Lord Laidlaw: Women's Business Education Scholarship Programme

Lord Laidlaw discusses his motivation behind the Women's Business Education Scholarship, which currently supports extraordinary women at Columbia Business School and London Business School. First Laidlaw Scholars at Oxford Saïd Business School will start in 2021!

This month we are posting a video interview with Lord Laidlaw every Wednesday, so make sure you check the Network and follow us on Twitter/LinkedIn!

Find out more about the Women's Business Education Scholarship Programme: https://laidlawfoundation.com/women-in-leadership/


Fuelling Women in Leadership 

[What is the purpose of the Laidlaw Women’s Scholarship Programme?]

IRVINE LAIDLAW: The women's graduate programme is to encourage women to get MBA or other business degrees, and that will help them break through the glass ceiling that does exist in most organisations. It shouldn’t exist but, in truth, it does. However, if they have a graduate business degree from a top school, then I think that glass ceiling is easier to break through. 

The graduate women’s scheme has been running for 5 years at Columbia Business School, where I went, so it was natural to start there. We have just started work with London Business School and about to start at Saïd Business School at Oxford.

Another very important part for encouraging women to get graduate business degrees is that our programme is aimed at encouraging women who do not have the funds; who maybe don’t have the background; who aren’t able to borrow the money to do this. So, we are helping disadvantaged women or women who wouldn’t perhaps be able to afford to take the time out to do these programmes.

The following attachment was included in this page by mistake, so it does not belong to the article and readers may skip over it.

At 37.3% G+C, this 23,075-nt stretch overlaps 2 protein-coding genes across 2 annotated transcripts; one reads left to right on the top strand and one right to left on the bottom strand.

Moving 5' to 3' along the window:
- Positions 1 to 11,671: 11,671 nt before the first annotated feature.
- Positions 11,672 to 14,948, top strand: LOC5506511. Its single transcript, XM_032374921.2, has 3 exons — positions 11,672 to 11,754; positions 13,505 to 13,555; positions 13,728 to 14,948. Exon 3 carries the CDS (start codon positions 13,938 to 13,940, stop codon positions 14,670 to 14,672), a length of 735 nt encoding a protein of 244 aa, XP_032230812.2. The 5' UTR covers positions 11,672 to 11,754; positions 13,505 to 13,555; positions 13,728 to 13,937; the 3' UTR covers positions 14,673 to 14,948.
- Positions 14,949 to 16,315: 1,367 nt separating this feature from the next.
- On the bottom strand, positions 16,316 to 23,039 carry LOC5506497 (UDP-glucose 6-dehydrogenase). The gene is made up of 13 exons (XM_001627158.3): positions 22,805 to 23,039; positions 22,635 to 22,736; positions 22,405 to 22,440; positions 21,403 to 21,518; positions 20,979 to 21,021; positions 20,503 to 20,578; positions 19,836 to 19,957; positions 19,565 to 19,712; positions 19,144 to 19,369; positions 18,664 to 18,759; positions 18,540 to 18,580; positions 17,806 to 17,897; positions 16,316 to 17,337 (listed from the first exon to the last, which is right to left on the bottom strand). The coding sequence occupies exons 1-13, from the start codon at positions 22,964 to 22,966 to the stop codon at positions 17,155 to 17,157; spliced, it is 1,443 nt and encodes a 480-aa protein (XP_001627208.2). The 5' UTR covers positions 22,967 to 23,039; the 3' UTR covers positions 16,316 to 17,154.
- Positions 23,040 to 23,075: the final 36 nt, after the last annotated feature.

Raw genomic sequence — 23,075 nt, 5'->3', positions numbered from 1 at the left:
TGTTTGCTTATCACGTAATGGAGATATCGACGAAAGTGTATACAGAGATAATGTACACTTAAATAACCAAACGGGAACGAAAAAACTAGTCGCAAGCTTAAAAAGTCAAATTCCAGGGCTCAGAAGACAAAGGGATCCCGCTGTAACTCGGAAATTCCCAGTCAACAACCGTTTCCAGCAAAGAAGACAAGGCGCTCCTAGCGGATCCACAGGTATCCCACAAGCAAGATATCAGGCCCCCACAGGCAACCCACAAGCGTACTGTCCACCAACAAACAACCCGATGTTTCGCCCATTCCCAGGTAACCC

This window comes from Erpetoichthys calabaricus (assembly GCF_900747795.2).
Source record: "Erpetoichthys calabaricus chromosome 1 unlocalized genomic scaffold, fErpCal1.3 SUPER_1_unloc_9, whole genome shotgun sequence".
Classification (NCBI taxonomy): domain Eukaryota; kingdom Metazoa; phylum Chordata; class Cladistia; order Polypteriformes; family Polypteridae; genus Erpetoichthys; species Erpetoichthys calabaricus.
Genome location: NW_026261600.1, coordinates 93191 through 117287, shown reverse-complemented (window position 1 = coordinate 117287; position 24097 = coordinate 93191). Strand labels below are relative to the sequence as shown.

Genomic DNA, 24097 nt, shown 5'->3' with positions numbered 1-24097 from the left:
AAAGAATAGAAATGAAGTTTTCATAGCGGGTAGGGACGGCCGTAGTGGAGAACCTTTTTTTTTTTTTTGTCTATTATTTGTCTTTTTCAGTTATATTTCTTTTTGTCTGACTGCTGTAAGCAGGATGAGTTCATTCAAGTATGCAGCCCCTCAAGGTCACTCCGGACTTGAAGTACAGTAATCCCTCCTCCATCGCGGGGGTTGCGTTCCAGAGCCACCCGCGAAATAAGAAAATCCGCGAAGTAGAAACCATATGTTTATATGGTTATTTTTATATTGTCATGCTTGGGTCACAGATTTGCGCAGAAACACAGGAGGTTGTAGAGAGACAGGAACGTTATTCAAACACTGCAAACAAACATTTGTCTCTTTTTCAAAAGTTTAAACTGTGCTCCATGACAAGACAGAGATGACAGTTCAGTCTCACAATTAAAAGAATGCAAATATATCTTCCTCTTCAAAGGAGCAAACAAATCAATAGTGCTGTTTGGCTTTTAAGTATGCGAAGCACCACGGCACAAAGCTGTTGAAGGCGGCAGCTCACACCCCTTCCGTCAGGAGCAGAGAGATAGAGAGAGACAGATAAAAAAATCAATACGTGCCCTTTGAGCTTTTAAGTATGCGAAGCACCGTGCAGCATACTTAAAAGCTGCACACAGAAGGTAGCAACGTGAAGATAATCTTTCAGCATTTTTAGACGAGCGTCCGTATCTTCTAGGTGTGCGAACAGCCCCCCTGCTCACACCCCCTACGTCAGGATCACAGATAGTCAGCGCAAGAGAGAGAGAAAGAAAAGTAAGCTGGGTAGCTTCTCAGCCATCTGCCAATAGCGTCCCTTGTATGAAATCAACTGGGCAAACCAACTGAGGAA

[Why did you decide to fund scholarships for women?]

IRVINE LAIDLAW: I fund scholarships for women in business because of my own experience. In the company that I built and ran, most of the managers were women and they were superb. I found it a pleasure to work with them and they were more loyal, more hardworking, brighter, more committed and made me more money than the men did. Very simple.

Men are more comfortable with men, working in senior roles. They are uncomfortable often with women in equal roles or indeed in more senior roles than themselves. Any organisation that doesn’t have a reasonable gender balance - it doesn’t have to be 50:50 but at least a reasonable gender balance, not at junior level but at senior and executive level - is a poorer organisation. And by poorer I mean they will be less profitable, and they will have fewer new ideas, and probably less ethical.

- END -

Music:  La Traviata, Brindisi (Verdi) by MIT Symphony Orchestra

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